Yes, it makes the whole trade less risky but at the same time, leaving you really close to the market price. If the market is marginally volatile, the first thing that will happen is you exiting the trade.

While what could have happened in this volatile market is that the stock may have reversed the trend and hit your target price, bringing you the profit you were actually looking for.

Relatively higher risk brings higher chances of profits too!

Rest, it also depends on the risk appetite you may have.

Therefore, it is highly recommended that you perf0rm specific analysis every time you are deciding your stop loss and your corresponding target price for the trade.

Remember, you are in for a profit here and staying invested in the stock is what ideally you be looking at!

Use Volatility Stops

As the name suggests, this strategy has a lot to do with market volatility. In fact, you decide the stop loss based on the current market volatility.

For instance, if the market volatility is high, you can go a bit wild (or rather wide) in placing your stop loss and target price points for larger market swings.

At the same time, if the volatility is low, it makes sense to keep the range limited (as discussed in the above strategy as well).

This is really important to understand that while you are placing a wider stop loss, you should ideally be putting in a wider target price as well so that you are balanced in terms of the risk-reward ratio.

Else, you may be looking at a trade that has a higher risk appetite but limited profit potential.

Stop Loss Order Example

Although, we have taken an example above but to make sure that you understand the concept thoroughly, let’s take another example.

Let’s say that you own 1000 shares of ABC Incorp. each priced at INR 200.

The market is volatile and as per your analysis, the market may move in any direction.

Thus, you have decided to exit off 500 of those shares.

So what do you do?

You place a target price, let’s say in the range of INR 250 while putting up a stop loss at INR 180. In other words, you are relatively bullish but are trying to limit your losses in case your analysis is incorrect.

With these price points, you are looking at loss of 10% in case the market goes south and a potential profit of 40% if your analysis is correct.

However, the choice of these two price points must be made based on the strategies discussed in the above section.

Trailing Stop Loss

A trailing stop-loss is one of the most under-rated techniques of limiting your losses and is an extension of what a general stop loss does.

With this technique, you can drag up your stop loss price point if the stock goes bullish and towards hitting your potential target price.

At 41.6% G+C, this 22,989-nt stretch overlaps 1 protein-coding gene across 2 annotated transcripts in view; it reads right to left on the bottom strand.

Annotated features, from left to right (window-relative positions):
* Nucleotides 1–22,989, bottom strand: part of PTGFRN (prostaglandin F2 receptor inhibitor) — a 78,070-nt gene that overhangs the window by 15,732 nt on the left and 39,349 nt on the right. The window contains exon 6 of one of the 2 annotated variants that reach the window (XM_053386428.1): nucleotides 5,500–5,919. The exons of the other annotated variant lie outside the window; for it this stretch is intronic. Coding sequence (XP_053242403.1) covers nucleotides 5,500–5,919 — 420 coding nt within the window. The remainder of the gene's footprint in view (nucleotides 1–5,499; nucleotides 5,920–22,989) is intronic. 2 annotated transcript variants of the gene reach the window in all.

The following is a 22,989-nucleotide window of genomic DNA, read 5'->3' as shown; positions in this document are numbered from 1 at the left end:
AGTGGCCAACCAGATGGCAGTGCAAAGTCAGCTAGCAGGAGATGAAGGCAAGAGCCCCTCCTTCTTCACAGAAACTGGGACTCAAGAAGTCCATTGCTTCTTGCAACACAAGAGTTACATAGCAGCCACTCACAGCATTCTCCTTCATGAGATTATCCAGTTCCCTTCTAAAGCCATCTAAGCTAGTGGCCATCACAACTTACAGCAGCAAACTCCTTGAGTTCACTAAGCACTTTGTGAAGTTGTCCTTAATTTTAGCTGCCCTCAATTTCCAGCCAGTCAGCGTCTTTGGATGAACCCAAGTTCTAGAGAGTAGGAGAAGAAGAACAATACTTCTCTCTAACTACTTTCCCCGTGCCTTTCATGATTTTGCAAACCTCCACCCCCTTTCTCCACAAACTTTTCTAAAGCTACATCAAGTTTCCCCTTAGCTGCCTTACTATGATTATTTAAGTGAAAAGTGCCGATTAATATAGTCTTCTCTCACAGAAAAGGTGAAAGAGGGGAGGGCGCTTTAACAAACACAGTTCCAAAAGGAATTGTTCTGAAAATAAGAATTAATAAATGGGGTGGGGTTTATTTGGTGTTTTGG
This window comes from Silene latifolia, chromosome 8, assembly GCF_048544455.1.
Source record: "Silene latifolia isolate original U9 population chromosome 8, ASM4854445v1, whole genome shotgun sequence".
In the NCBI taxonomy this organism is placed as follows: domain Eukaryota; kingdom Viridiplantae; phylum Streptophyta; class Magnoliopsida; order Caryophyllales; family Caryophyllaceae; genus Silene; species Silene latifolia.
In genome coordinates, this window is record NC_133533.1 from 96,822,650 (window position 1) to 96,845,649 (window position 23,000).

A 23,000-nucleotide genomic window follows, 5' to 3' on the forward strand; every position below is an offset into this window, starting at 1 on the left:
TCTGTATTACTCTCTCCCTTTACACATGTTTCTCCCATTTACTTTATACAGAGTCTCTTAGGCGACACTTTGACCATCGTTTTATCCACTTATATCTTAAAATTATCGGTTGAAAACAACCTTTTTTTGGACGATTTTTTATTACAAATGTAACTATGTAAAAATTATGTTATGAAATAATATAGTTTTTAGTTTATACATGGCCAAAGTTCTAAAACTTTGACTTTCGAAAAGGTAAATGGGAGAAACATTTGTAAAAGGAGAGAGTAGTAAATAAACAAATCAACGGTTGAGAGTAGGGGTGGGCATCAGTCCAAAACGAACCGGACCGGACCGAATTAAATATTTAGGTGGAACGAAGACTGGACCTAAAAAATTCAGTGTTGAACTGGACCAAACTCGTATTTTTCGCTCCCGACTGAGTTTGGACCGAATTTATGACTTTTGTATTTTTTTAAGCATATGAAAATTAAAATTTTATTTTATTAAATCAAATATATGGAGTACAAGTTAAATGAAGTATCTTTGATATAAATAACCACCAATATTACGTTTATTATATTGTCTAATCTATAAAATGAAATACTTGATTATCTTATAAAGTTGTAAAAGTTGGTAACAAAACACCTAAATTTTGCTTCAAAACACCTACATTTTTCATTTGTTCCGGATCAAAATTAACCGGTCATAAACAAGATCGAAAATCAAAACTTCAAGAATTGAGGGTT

The best part is that it works automatically on a percentage basis and you don’t have to manually fix this price point every time.

You know what? Let’s take another example.

Let’s say you are holding 100 shares of Parrot Autos each priced at INR 500.

You put up a trailing stop-loss at 5% i.e. 525 while your target price is in the range of INR 590.

Now, obviously, if the stock hits the price point of INR 525, you will exit off the trade while taking a hit of INR 2500 overall.


If the stock price moves to INR 570, then your trailing stop-loss will bring the stop-loss to INR 541.5.


Now, you will exit the trade if the stock price hits the value of INR 541.5 instead of the original 525.

Isn’t that an upside of INR 16.5 against your potential loss?

This is what trailing stop loss does to your trade arrangement. Thus, it is recommended that you use this form of risk mitigation in your trades.

How to Calculate Stop Loss?

So far we have discussed that how stop loss can help you in minimizing the losses. But the question that most of the traders is concerned about is how to calculate the stop loss.

Although defining the stop loss is about your risk and the loss you can incur from the particular trade, but in case you are confused as if where the stop loss should be set then there are three methods you can consider.

  • Percentage Method
  • Support and Resistance Level
  • Moving Average Method

The percentage method is usually how much percent below or high the stop loss must be set to buy or sell a particular share. Now again this is set and calculated according to the volatility and the loss you can bear.

For example, the buying price of the share is ₹2000 and you are looking ahead to profit but at the same time can face the loss of 10% then here you can set the stop loss in the range of 8% to 10%, and thus the value would be ₹1800-₹1840. 

Other than this there is another method to set stop loss in intraday trading.

Support and Resistance method, where one assumes that the share price does not dip below or moves higher than the defined support and resistance level.

One can thus set the stop loss a little below or higher than the support and resistance level while placing the buy or sell order respectively.

Last but not least comes the moving average method whereby choosing the indicator EMA of a certain period (33 days for intraday). Here the support level generally works as the support and resistance.

Using the same strategy as above, you can set the stop loss accordingly.

With this, we would like to wrap up our piece on stop-loss. Feel free to share your experiences or queries in the comments section below.